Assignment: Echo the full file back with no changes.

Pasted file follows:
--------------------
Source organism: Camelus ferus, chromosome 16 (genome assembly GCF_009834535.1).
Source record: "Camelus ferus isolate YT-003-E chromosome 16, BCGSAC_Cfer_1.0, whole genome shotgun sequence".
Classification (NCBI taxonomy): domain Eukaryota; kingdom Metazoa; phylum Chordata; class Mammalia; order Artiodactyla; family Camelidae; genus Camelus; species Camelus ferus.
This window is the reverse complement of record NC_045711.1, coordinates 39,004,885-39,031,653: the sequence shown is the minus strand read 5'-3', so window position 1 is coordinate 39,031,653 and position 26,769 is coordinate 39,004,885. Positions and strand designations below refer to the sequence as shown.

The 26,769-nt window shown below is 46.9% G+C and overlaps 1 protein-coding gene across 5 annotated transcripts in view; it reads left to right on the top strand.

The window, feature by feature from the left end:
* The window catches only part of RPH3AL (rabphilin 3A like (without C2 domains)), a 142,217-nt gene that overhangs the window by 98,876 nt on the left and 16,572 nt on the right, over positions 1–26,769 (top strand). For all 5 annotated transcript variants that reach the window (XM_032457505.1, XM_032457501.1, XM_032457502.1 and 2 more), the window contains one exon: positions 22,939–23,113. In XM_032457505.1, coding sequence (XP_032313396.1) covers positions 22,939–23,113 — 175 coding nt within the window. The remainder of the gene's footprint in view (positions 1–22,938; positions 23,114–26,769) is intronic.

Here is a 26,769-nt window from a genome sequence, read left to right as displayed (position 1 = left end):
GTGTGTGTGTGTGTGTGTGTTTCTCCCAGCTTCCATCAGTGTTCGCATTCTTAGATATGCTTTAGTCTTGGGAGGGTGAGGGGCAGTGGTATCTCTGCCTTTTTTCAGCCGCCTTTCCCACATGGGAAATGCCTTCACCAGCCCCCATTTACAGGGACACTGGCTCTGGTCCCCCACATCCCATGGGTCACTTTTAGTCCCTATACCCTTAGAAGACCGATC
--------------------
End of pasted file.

Source organism: Camelus ferus, chromosome 16 (genome assembly GCF_009834535.1).
Source record: "Camelus ferus isolate YT-003-E chromosome 16, BCGSAC_Cfer_1.0, whole genome shotgun sequence".
Classification (NCBI taxonomy): domain Eukaryota; kingdom Metazoa; phylum Chordata; class Mammalia; order Artiodactyla; family Camelidae; genus Camelus; species Camelus ferus.
This window is the reverse complement of record NC_045711.1, coordinates 39,004,885-39,031,653: the sequence shown is the minus strand read 5'-3', so window position 1 is coordinate 39,031,653 and position 26,769 is coordinate 39,004,885. Positions and strand designations below refer to the sequence as shown.

The 26,769-nt window shown below is 46.9% G+C and overlaps 1 protein-coding gene across 5 annotated transcripts in view; it reads left to right on the top strand.

The window, feature by feature from the left end:
* The window catches only part of RPH3AL (rabphilin 3A like (without C2 domains)), a 142,217-nt gene that overhangs the window by 98,876 nt on the left and 16,572 nt on the right, over positions 1–26,769 (top strand). For all 5 annotated transcript variants that reach the window (XM_032457505.1, XM_032457501.1, XM_032457502.1 and 2 more), the window contains one exon: positions 22,939–23,113. In XM_032457505.1, coding sequence (XP_032313396.1) covers positions 22,939–23,113 — 175 coding nt within the window. The remainder of the gene's footprint in view (positions 1–22,938; positions 23,114–26,769) is intronic.

Here is a 26,769-nt window from a genome sequence, read left to right as displayed (position 1 = left end):
GTGTGTGTGTGTGTGTGTGTTTCTCCCAGCTTCCATCAGTGTTCGCATTCTTAGATATGCTTTAGTCTTGGGAGGGTGAGGGGCAGTGGTATCTCTGCCTTTTTTCAGCCGCCTTTCCCACATGGGAAATGCCTTCACCAGCCCCCATTTACAGGGACACTGGCTCTGGTCCCCCACATCCCATGGGTCACTTTTAGTCCCTATACCCTTAGAAGACCGATC